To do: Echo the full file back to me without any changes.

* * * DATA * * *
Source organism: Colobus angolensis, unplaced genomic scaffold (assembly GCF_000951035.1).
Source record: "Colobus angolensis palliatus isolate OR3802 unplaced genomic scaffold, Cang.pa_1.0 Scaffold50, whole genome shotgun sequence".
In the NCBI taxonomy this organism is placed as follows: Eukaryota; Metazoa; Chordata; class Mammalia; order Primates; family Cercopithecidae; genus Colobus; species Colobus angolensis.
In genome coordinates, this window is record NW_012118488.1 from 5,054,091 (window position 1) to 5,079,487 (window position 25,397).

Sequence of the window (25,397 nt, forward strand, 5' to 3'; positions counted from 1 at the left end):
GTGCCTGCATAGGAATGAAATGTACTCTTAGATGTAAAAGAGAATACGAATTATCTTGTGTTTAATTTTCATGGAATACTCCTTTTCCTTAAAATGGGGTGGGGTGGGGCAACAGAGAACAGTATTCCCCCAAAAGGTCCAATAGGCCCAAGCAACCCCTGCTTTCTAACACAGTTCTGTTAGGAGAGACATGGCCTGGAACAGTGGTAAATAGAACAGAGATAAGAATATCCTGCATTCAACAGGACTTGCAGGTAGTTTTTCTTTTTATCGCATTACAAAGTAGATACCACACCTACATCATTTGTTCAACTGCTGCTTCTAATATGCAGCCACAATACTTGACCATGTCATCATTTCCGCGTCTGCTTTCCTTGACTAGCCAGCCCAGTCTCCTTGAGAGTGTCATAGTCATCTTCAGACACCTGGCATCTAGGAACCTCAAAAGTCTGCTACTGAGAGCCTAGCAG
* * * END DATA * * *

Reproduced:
Source organism: Colobus angolensis, unplaced genomic scaffold (assembly GCF_000951035.1).
Source record: "Colobus angolensis palliatus isolate OR3802 unplaced genomic scaffold, Cang.pa_1.0 Scaffold50, whole genome shotgun sequence".
In the NCBI taxonomy this organism is placed as follows: Eukaryota; Metazoa; Chordata; class Mammalia; order Primates; family Cercopithecidae; genus Colobus; species Colobus angolensis.
In genome coordinates, this window is record NW_012118488.1 from 5,054,091 (window position 1) to 5,079,487 (window position 25,397).

Sequence of the window (25,397 nt, forward strand, 5' to 3'; positions counted from 1 at the left end):
GTGCCTGCATAGGAATGAAATGTACTCTTAGATGTAAAAGAGAATACGAATTATCTTGTGTTTAATTTTCATGGAATACTCCTTTTCCTTAAAATGGGGTGGGGTGGGGCAACAGAGAACAGTATTCCCCCAAAAGGTCCAATAGGCCCAAGCAACCCCTGCTTTCTAACACAGTTCTGTTAGGAGAGACATGGCCTGGAACAGTGGTAAATAGAACAGAGATAAGAATATCCTGCATTCAACAGGACTTGCAGGTAGTTTTTCTTTTTATCGCATTACAAAGTAGATACCACACCTACATCATTTGTTCAACTGCTGCTTCTAATATGCAGCCACAATACTTGACCATGTCATCATTTCCGCGTCTGCTTTCCTTGACTAGCCAGCCCAGTCTCCTTGAGAGTGTCATAGTCATCTTCAGACACCTGGCATCTAGGAACCTCAAAAGTCTGCTACTGAGAGCCTAGCAG